La réalité virtuelle pour être moins stressé chez le dentiste

Be less stressed at the dentist thanks to virtual reality

You walk along a beach on a beautiful summer day. The turquoise blue water, the lapping of the waves on the shore, the flight of seagulls in the distance, you follow the coast on green paths. Then suddenly a voice arises : “It’s over, you can take off your headphones now”. That’s when you leave the virtual beach to find yourself in reality, sitting in the chair of a dental office. This is how consultations with dentists at a dental centre in Devon, England have been taking place in recent months. No white light in the eyes, nor the” soft ” sound of the strawberry… Patients experience better their care, such as filling (restoration of a decayed tooth) or extraction of a tooth, shows a study published in the journal Environment & Behavior.

The beach relaxes, but not the city

Researchers from the Universities of Plymouth, Exeter and Birmingham have made two different virtual reality scenarios : one takes place in a virtual beach (similar to that of Wembury, a village on the coast of South Devon, in southern England), the other in a city. Then they asked dentists practicing in a practice in Devon to test these experiments with 85 patients. The beach gave very good results (see video below). “Patients reported being less anxious during the consultation, found the care less painful, and had more positive memories of the medical examination a week later, compared to those who had a normal consultation or walked virtually around a city,” the researchers explain.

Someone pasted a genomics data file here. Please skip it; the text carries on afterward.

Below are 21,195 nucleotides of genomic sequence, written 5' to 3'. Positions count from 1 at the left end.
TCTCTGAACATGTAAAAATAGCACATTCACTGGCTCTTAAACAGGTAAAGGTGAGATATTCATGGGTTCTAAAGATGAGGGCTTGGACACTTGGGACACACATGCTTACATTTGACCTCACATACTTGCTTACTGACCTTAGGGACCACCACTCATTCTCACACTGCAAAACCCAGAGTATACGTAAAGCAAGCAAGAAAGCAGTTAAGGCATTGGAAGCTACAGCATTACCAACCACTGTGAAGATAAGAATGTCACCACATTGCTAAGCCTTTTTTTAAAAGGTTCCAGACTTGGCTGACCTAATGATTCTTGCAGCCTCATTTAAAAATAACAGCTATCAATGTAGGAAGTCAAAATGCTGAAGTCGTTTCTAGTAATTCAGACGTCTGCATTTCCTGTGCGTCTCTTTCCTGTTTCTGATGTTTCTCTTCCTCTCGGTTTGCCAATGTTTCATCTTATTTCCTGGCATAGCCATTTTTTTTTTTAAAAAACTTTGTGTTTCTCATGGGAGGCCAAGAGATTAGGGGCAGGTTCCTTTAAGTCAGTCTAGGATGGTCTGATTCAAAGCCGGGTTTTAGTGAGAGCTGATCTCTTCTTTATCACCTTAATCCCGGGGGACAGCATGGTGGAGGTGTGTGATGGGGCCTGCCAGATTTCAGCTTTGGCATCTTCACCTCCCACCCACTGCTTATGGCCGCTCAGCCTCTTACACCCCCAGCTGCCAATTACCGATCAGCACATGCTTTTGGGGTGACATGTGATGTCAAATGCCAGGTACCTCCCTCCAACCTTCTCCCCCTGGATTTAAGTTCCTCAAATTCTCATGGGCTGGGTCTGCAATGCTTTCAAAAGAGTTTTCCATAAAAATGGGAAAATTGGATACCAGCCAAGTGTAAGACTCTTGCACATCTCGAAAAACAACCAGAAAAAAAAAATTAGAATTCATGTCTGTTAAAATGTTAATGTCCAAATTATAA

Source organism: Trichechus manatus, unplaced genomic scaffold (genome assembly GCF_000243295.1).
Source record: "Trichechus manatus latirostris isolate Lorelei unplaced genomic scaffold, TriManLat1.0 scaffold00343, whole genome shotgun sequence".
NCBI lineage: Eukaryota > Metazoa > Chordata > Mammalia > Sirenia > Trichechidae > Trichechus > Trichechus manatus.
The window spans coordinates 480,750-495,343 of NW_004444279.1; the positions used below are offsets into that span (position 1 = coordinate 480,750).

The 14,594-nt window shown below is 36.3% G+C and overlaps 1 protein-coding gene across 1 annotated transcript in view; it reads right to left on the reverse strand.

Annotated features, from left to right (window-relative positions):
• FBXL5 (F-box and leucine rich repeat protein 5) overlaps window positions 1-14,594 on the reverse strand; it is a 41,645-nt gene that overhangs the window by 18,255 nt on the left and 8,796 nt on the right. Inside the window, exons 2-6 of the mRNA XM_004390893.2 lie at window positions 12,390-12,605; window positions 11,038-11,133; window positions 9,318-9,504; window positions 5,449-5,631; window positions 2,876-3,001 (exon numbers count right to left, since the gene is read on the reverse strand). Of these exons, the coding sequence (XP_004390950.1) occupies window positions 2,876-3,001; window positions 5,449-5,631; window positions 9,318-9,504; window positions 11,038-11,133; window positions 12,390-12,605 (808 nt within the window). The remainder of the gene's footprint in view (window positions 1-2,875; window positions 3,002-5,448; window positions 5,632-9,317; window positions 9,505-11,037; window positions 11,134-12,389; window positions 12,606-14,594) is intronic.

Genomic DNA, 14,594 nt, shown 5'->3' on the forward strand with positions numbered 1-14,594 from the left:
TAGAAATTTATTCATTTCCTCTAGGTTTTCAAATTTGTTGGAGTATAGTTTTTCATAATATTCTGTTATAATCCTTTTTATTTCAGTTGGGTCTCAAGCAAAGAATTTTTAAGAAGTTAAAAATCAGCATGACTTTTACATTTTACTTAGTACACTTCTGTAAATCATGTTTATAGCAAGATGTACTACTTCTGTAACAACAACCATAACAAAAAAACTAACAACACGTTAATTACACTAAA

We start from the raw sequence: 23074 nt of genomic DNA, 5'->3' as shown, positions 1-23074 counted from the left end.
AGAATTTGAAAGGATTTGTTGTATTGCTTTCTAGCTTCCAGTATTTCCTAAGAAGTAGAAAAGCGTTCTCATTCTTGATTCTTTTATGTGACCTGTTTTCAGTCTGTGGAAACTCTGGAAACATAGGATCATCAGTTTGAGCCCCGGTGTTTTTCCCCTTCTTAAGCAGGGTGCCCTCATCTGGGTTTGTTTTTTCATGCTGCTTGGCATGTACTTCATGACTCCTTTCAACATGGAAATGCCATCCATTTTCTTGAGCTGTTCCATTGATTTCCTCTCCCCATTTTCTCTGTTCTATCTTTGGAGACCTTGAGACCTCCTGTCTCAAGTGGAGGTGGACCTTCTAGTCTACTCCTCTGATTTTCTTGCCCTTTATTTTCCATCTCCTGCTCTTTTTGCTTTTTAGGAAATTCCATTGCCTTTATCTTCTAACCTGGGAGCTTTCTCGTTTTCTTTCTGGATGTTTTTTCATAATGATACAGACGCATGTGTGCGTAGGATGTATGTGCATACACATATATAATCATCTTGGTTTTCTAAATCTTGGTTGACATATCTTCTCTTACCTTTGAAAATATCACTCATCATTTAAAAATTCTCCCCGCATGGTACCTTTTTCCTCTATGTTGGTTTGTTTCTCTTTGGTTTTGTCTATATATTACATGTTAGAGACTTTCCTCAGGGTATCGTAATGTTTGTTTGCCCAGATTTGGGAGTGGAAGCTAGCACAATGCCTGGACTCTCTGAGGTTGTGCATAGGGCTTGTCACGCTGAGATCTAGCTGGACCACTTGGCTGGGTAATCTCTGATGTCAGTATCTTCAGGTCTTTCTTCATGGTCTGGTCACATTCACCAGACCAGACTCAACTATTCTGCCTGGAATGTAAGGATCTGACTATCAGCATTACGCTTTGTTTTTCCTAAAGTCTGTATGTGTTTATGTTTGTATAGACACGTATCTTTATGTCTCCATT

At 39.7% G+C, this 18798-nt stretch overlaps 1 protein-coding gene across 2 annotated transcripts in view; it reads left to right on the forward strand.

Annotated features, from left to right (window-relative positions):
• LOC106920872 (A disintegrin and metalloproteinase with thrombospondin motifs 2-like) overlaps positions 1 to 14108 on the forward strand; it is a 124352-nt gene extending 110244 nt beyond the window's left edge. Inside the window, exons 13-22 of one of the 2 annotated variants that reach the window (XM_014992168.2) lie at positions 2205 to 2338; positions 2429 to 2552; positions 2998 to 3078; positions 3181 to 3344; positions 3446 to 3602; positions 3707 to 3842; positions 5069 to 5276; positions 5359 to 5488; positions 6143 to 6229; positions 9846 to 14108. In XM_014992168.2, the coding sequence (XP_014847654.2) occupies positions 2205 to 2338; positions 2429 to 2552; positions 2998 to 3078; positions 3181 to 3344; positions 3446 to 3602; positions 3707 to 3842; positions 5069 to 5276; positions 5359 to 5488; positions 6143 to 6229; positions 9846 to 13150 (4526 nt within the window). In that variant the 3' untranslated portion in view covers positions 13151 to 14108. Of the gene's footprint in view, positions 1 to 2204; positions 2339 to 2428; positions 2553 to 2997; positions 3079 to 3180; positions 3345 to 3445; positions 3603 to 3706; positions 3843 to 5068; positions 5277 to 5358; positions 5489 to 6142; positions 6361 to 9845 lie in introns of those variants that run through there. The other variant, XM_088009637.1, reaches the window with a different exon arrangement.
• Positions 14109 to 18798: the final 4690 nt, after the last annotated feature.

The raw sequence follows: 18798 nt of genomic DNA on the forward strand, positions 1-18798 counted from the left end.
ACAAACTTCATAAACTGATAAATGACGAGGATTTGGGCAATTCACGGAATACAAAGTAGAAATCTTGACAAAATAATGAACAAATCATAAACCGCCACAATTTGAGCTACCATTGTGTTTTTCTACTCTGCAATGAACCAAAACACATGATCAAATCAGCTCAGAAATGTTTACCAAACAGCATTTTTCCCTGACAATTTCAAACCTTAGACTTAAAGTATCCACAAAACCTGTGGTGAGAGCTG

This study suggests that any virtual reality experience does not make it possible to relax a patient in consultation : nature seems more effective than an urban environment. “Recent work suggests that people are happier and more relaxed when they are by the sea,” study co-author Dr. Mathew White said in a statement. It seemed natural to try to “bottle” this experience, and use it to help in potentially stressful contexts.”The researchers hope that by limiting the fear of the dentist, patients will be less reluctant to visit, and will be more inclined to make the recommended annual visit . But this technological “plus” should not increase the cost of consultation : in France, dental care is already at the top of the types of renunciation of access to care for financial reasons.

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